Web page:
Singapore boosts sin taxes, help for elderly
Singapore on Friday announced steep increases in alcohol, gambling and tobacco taxes as it pledged billions of dollars in healthcare subsidy for its growing ranks of elderly citizens.
Liquor taxes will be raised by 25 percent with immediate effect while duties on tobacco products will jump by 10 percent, Finance Minister Tharman Shanmugaratnam told parliament as he announced the government's 2014 budget.
Betting duties from the state-linked betting firm Singapore Pools will rise to 30 percent from 25 percent of gross bets from July.
Tharman said the measures were in line with "our social objective of avoiding excessive consumption or indulgence in these areas".
The additional duties will raise government revenue by Sg$255 million ($201 million) a year, Tharman said.
Eugene Tan, an associate law professor at the Singapore Management University, said raising revenue through "sin" taxes will be seen by Singaporeans as a better alternative compared to similar increases in personal or corporate tax rates.
"I think it will be welcomed. Raising sin taxes is one of the few ways you can raise revenue to increase social spending without incurring too much of a political cost," Tan told AFP.
In his budget speech, Tharman also unveiled a Sg$9.0 billion package to provide life-long healthcare subsidies for elderly citizens.
Under the plan, about 450,000 elderly citizens who are part of what the government terms the "pioneer generation" -- those who are aged 65 and above this year -- will benefit from a host of medical benefits including for outpatient specialist care and medical insurance.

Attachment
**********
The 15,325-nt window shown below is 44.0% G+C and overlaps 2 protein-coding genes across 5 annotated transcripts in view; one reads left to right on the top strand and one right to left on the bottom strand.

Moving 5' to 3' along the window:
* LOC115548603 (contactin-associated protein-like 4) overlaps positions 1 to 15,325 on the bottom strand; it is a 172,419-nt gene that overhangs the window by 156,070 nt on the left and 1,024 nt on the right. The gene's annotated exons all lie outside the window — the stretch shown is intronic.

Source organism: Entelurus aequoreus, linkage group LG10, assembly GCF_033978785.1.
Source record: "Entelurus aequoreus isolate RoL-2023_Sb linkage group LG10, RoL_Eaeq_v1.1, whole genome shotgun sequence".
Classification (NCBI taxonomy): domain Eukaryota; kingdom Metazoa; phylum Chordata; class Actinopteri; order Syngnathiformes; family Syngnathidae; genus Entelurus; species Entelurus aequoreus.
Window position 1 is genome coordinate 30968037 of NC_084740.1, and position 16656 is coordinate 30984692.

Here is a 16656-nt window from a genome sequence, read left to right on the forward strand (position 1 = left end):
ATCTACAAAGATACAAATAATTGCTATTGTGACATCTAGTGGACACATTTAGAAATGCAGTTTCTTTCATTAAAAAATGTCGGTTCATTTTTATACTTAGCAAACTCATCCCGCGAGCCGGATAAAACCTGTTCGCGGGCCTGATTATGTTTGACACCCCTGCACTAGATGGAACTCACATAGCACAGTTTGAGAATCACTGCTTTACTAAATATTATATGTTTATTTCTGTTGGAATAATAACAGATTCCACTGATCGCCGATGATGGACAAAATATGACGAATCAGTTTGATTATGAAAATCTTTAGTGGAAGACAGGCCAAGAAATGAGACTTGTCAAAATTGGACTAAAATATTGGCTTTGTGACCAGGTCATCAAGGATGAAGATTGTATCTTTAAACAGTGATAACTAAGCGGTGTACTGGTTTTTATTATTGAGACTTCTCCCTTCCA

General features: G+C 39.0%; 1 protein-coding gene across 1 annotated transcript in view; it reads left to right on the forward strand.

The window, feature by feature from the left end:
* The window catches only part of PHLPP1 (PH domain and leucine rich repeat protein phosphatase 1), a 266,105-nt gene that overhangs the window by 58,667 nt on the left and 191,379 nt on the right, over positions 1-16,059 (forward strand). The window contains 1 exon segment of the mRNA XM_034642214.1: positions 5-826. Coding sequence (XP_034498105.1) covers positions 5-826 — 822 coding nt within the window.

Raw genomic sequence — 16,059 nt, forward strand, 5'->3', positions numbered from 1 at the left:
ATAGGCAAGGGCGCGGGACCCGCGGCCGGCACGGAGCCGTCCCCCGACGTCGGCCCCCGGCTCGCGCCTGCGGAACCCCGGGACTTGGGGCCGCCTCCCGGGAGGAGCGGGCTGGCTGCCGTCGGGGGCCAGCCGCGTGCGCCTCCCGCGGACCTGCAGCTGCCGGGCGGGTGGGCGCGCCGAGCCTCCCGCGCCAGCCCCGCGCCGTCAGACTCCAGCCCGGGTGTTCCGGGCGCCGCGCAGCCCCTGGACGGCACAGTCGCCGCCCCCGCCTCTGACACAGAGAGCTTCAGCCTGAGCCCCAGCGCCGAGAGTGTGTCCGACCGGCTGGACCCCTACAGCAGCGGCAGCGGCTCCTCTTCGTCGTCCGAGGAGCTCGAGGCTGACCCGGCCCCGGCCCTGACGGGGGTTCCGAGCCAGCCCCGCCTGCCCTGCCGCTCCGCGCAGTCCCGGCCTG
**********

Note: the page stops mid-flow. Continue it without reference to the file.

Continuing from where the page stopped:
Affluent Singapore has one of the world's most rapidly ageing population due to falling birth rates and longer lifespans.
Officials say 20 percent of Singaporeans will be 65 or older by 2030.
"These special benefits that we are providing the pioneer generation will not be differentiated by income because our objective is to honour the contributions of this whole generation," Tharman said.
The government expects a Sg$1.2 billion overall budget deficit for 2014, or about 0.3 percent of its gross domestic product, he said.
Total government expenditure is expected to rise to Sg$56.66 billion from Sg$52.34 billion, according to budget documents released after the speech.
"This is a mid-term budget, with the government still holding back its firepower as it looks ahead to the polls in a year or two," said Tan.
General elections are due in mid-2016.
"The healthcare package for the elderly is the right thing to do. But the older generation are also seen as an important vote bank for the People's Action Party," he said.
"If the government does reap a political pay-off from the policy, no one is going to begrudge them for that."
The ruling People's Action Party (PAP) which has been in power for more than half a century, has faced an increasingly vocal electorate frustrated with a surging foreign population and the rising cost of living.
It suffered its worst ever performance in the last general election in 2011, and subsequently also lost two by-elections.
In his speech, Tharman also unveiled a host of measures to help small and medium-sized businesses to improve productivity and reduce its heavy reliance on foreign labour.
The large presence of foreign workers and professionals in Singapore has been a hot-button issue in past elections, with Singaporeans complaining about overcrowding and increasing competition for jobs.